Reports

Report | ConnPIRG Education Fund | Transportation

Moving Off the Road

After sixty years of almost constant increases in the annual number of miles Americans drive, since 2004 Americans have decreased their driving per-capita for eight years in a row. Driving miles per person are down especially sharply among Millennials, America’s largest generation that will increasingly dominate national transportation trends.

Report | ConnPIRG Education Fund | Solid Waste

The Zero Waste Solution

Connecticut burns more of its waste than any other state in the country, generating more than half a million tons of toxic ash every year. Connecticut’s recycling rate, currently at 24 percent, has been stagnant for years, and the state has continued to generate more trash per person over time.

Fortunately, nearly all of our trash could be reused or recycled, and policymakers can greatly increase recycling and keep trash out of incinerators and landfills by doing simple things like enforcing recycling laws already on the books, updating the Bottle Bill, and eliminating wasteful packaging. These and other common-sense policies will save money and help the state transition to a “zero waste” future.

Report | ConnPIRG Education Fund | Transportation

A New Direction

The Driving Boom—a six decade-long period of steady increases in per-capita driving in the United States—is over.

Report | ConnPIRG Education Fund | Budget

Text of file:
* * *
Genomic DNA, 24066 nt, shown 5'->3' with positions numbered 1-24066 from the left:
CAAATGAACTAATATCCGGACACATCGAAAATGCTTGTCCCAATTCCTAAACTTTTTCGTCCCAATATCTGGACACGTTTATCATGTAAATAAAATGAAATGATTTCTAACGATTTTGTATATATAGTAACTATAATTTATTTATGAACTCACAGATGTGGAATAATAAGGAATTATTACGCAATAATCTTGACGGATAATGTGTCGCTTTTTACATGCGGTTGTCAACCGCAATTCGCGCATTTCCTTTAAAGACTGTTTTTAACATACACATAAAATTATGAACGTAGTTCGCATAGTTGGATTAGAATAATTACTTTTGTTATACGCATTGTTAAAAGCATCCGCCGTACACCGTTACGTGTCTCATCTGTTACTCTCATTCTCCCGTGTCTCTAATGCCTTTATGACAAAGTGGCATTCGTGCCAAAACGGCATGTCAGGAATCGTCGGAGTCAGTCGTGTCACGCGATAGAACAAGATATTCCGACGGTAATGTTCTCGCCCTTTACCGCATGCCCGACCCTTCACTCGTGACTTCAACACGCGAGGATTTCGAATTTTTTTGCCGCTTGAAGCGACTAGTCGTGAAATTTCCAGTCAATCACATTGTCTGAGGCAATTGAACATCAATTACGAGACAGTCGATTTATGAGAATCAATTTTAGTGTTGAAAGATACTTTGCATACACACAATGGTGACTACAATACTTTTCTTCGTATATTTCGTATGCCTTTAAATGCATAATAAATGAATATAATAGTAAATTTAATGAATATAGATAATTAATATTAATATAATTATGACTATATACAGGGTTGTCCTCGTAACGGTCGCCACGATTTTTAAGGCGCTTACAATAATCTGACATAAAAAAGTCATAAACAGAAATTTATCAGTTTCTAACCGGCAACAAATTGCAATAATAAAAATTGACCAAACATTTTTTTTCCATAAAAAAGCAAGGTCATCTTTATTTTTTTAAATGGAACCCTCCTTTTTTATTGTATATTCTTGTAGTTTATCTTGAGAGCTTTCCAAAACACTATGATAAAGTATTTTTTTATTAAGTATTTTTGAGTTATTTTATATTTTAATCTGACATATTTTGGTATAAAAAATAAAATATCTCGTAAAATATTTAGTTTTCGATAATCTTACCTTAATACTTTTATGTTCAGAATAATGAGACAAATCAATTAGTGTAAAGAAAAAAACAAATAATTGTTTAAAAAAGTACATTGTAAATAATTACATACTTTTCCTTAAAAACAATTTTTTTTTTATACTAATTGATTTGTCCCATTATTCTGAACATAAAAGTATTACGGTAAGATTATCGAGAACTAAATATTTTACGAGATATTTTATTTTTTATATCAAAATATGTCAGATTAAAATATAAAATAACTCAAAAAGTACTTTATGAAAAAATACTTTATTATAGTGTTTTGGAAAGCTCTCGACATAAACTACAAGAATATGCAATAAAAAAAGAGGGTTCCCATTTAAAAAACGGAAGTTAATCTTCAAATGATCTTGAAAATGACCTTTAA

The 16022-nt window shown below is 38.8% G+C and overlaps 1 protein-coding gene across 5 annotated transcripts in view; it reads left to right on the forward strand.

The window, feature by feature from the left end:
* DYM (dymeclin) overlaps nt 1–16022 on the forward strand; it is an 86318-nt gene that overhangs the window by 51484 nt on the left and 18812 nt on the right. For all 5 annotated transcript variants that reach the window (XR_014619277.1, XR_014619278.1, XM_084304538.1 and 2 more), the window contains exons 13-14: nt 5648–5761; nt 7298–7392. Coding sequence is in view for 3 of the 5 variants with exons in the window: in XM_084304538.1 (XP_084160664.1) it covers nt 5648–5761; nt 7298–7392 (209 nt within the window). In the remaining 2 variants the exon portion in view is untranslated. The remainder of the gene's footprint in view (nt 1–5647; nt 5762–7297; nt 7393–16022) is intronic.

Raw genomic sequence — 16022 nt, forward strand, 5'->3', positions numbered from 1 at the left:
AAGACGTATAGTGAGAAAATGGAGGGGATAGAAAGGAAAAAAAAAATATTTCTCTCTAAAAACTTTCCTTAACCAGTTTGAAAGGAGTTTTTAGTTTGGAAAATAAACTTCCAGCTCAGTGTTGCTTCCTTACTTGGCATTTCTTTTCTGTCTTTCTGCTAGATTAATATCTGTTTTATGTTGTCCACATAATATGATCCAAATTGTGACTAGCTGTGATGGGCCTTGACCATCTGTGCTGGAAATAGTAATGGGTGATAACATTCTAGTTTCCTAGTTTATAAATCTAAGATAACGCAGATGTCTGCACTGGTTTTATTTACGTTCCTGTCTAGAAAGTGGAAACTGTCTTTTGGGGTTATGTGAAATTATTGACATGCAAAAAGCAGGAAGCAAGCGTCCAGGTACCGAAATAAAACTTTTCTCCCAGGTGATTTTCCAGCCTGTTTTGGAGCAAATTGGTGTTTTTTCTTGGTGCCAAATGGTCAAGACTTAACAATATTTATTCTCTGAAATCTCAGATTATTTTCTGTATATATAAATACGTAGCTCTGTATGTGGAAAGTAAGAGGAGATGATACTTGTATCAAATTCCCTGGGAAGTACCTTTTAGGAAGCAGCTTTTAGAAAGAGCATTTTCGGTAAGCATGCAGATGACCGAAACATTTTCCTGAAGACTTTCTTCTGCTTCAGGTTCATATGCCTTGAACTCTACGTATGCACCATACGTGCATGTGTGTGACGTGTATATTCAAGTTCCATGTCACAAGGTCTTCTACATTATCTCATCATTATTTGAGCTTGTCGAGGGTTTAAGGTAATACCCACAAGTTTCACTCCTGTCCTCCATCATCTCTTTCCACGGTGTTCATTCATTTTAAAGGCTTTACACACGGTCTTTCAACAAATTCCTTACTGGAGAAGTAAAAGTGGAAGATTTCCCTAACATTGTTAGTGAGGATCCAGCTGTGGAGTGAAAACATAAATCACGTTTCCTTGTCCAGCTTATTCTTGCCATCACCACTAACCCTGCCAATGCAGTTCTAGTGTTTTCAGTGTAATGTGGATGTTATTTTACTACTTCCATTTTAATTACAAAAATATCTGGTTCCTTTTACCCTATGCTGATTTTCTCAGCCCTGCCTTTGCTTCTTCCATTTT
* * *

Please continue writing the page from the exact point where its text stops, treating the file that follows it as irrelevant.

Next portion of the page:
Following the Money 2013

Every year, state governments spend tens of billions of dollars through contracts with private entities for goods and services, subsidies to encourage economic development, grants, and other forms of spending. Accountability and public scrutiny are necessary to ensure that state funds are well spent.

In recent years, state governments across the country have created transparency websites that provide checkbook-level information on government spending – meaning that users can view the payments made to individual companies and details about the goods or services purchased. These websites allow residents and watchdog groups to ensure that taxpayers get their money’s worth from deals the state makes with companies.

Report | ConnPIRG Education Fund | Budget

The Hidden Cost of Offshore Tax Havens

 When U.S. corporations and wealthy individuals use offshore tax havens to avoid paying taxes to the federal government, it is an abuse of our tax system. Tax haven abusers benefit from our markets, infrastructure, educated workforce, and security, but they pay next to nothing for these benefits. Ultimately, taxpayers must pick up the tab, either in the form of higher taxes, cuts to public spending priorities, or increased national debt. 

Federal taxpayers are not the only victims of offshore tax havens. Tax havens deprive state governments of billions of dollars in badly needed revenues as well. Based how much income is federally reported in each state, and on state tax rates, it is possible to calculate how much each of the state governments lose as a result of offshore tax dodging.

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